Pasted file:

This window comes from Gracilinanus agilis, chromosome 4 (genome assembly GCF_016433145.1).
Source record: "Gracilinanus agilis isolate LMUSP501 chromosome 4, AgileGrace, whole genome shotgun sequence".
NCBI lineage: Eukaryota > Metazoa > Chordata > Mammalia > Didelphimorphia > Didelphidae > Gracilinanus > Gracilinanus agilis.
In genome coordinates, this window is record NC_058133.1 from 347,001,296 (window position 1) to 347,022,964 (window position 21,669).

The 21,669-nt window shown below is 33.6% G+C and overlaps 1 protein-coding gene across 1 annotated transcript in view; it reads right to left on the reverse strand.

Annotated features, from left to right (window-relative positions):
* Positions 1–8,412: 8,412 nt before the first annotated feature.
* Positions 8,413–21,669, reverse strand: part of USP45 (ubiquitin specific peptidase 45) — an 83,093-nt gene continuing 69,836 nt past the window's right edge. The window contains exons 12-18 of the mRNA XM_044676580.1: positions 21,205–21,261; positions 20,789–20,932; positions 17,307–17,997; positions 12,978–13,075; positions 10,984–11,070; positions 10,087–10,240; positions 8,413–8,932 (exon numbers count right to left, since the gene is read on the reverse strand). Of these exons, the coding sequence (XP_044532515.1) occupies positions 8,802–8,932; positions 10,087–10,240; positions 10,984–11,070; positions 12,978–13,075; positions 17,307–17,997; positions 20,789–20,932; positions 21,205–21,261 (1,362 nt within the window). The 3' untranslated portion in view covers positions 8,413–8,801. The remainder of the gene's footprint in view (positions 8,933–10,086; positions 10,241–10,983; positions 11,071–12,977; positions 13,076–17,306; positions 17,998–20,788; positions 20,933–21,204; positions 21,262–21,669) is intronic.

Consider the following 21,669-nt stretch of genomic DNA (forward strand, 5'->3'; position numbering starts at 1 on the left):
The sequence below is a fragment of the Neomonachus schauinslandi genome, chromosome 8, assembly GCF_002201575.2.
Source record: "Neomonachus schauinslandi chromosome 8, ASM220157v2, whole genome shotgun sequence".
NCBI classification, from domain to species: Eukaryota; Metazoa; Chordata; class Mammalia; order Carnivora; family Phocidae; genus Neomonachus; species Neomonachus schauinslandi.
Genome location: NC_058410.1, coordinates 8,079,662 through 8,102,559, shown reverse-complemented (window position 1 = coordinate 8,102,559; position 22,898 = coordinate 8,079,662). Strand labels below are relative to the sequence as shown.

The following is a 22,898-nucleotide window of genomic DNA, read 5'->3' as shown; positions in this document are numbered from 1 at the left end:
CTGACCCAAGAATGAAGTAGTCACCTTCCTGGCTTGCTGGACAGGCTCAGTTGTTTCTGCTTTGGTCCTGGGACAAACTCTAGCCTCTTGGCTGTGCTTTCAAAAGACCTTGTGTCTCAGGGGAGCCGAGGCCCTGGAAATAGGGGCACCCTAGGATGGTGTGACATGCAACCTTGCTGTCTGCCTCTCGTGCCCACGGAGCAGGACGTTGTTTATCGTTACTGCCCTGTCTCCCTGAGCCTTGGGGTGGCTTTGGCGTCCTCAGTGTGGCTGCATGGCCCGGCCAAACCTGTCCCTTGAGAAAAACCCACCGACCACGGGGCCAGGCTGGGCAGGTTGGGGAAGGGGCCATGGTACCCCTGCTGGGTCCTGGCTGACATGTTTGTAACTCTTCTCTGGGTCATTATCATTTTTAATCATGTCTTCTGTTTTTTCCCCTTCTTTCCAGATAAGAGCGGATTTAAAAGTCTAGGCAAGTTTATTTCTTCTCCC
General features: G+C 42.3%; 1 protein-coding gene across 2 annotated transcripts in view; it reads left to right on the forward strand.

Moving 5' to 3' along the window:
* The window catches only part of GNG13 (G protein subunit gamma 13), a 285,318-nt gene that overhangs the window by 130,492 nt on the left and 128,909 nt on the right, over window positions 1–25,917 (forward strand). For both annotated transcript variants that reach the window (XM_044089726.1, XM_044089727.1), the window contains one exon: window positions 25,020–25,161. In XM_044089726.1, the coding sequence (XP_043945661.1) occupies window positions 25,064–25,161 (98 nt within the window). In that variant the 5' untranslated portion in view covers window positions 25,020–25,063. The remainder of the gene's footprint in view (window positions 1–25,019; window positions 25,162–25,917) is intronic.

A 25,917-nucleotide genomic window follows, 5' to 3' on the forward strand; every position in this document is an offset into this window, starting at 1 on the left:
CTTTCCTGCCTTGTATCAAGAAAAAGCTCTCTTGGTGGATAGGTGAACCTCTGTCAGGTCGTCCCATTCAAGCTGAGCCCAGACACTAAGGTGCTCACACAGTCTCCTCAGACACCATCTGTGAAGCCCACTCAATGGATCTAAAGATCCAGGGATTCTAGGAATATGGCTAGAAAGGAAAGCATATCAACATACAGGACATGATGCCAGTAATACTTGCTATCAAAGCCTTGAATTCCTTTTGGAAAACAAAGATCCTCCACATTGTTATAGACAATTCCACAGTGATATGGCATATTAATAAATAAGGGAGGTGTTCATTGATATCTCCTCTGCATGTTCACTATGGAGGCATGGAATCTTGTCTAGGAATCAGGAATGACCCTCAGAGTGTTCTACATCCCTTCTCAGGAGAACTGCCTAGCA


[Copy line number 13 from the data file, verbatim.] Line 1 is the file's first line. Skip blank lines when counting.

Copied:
Genome location: NC_058410.1, coordinates 8,079,662 through 8,102,559, shown reverse-complemented (window position 1 = coordinate 8,102,559; position 22,898 = coordinate 8,079,662). Strand labels below are relative to the sequence as shown.